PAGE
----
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COVID Vaccine Syringes Now Running Low: May Endanger Immunizations

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It is estimated that there is a global market supply gap of 1.2 billion autodisable (AD) syringe safe-injection devices for COVID-19 vaccine delivery. This supply gap risks becoming a bottleneck that could threaten the timely delivery of vaccines in half of the countries on Earth.

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On November 11, PATH and the United Nations Children’s Fund (UNICEF) held a Global COVID-19 Vaccine Syringe Industry Convening bringing together more than two dozen of the world’s leading syringe manufacturers and multilateral organizations to facilitate increased transparency around the AD syringe market to help bolster supply for COVID-19 vaccines as well as routine immunization. Manufacturers confirmed critical global AD syringe supply challenges from the end of 2021 through mid-2022, despite tripling their production and efforts by multilateral organizations to secure additional AD syringes for low- and middle-income countries that need them.

The projected spike in demand for syringes for COVID-19 vaccines, estimated to total more than 4 billion from the end of 2021 to mid-2022, is due to the anticipated surge in COVID-19 vaccine dose deliveries to countries coming through COVAX, large donations from governments, and bilateral deals. Based on the global supply and demand data, the PATH modeling estimates a global gap of 1.2 billion AD syringes.

Risks to syringe supply such as country export restrictions, shipping delays, new manufacturing lines failing to receive World Health Organization (WHO) prequalification, or delays in completing planned manufacturing expansions could widen the cumulative gap to more than 2 billion during this period. Booster doses could create additional demand pressures on the market.

Immunization is done exclusively with AD syringes in nearly 70 countries, and 30 countries use them for some immunizations. Since 1999, the WHO, UNICEF, and the United Nations Population Fund have recommended exclusive use of AD syringes globally for immunization as they “present the lowest risk of person-to-person transmission of blood-borne pathogens such as hepatitis B or HIV” because AD syringe needles cannot be removed or reused.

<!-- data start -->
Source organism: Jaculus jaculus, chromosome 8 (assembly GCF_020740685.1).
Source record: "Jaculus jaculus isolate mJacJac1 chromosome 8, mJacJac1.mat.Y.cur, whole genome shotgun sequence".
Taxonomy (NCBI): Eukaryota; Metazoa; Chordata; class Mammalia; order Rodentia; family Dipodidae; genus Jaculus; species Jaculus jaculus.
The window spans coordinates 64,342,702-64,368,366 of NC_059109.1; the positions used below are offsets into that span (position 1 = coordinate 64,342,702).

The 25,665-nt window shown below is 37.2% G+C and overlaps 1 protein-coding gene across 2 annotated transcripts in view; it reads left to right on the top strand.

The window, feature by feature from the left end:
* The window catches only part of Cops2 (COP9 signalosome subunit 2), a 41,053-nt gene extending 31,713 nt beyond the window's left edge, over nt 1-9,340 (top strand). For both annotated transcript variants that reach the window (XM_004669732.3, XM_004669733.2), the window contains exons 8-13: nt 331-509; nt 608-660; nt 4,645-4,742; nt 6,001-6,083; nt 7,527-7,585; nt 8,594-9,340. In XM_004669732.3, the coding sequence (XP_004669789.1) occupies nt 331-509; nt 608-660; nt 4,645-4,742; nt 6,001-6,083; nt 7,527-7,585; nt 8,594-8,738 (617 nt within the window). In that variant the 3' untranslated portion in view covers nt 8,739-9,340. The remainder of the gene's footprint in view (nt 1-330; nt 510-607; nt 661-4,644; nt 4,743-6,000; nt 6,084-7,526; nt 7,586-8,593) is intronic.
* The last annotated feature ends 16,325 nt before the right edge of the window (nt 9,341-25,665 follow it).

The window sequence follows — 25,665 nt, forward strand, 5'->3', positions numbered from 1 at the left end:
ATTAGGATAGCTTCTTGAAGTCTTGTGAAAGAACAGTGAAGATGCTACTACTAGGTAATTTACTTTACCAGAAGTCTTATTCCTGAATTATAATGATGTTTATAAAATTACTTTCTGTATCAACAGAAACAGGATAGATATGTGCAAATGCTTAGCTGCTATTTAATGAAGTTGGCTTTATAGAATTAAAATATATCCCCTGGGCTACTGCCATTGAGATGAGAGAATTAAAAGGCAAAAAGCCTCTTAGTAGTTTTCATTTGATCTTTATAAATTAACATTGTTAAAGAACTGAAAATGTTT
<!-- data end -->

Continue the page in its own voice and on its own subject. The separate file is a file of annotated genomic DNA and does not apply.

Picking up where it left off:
Importantly, all AD syringes provide fixed doses, meaning they can only be filled with the exact amount for one vaccine dose. Most vaccines, including those for many essential childhood immunizations, are administered using a 0.5-mL dose volume and matching AD syringe. The logistical hurdles associated with delivering AD syringes have widened with evolving vaccine developments, such as the recent large-scale availability of the Pfizer vaccine requiring a specialty low-dead-space 0.3-mL AD syringe, which has never been produced before. New sizes of syringes divert production lines from producing standard AD syringes and add to the challenges of matching vaccine doses with the correct size of syringe at the point of immunization.

Potential gap-filling mechanisms to accelerate access, minimize delays, improve safety, and build sustainable supply include:

•             Expand manufacturing capacity through strategic investment and incentives to build sustainable supply and decrease shipping delays: Donors, investors, and governments can draw on the tools used to incentivize vaccine suppliers, including grants, no- or low-interest loans, and volume guarantees to offset some risk to suppliers. It is especially important to expand local syringe manufacturing in Africa and Latin America, where there is a limited supply base and lengthy shipping times for overseas supply.

•             Reevaluate use scenarios: Until the AD syringe shortage is resolved, countries able to use other types of safety syringes could help conserve the AD syringe supply for countries with constrained health systems.

•             Standardize vaccine dose volumes: If vaccine manufacturers would formulate new COVID-19 vaccines, boosters, and pediatric doses to match existing fixed-dose AD syringes, it would streamline logistics, manufacturing, and immunization campaigns.

•             Avoid national export restrictions which further limit supply: Countries with syringe manufacturing capabilities could help address global supply gaps to meet the 70 percent immunization target.

PATH will continue to monitor the market, with anticipated updates to the data in 2022 if there are significant changes. Previous PATH modeling released in December 2020 identified key risks, including demand uncertainty as well as timing, shipping logistics, and warehousing constraints.

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Editor in chief is Linda Hohnholz.

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